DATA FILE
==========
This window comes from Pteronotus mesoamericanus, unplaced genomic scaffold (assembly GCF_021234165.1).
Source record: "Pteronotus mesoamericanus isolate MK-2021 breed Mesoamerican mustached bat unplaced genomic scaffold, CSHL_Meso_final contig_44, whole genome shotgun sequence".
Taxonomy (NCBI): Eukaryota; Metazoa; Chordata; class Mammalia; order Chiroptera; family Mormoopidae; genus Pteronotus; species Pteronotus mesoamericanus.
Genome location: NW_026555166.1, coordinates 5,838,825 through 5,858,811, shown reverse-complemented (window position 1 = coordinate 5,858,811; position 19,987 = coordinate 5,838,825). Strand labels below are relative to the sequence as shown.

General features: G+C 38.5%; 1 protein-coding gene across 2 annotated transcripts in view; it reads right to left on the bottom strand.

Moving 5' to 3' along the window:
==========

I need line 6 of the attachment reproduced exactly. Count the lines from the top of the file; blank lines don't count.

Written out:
Moving 5' to 3' along the window: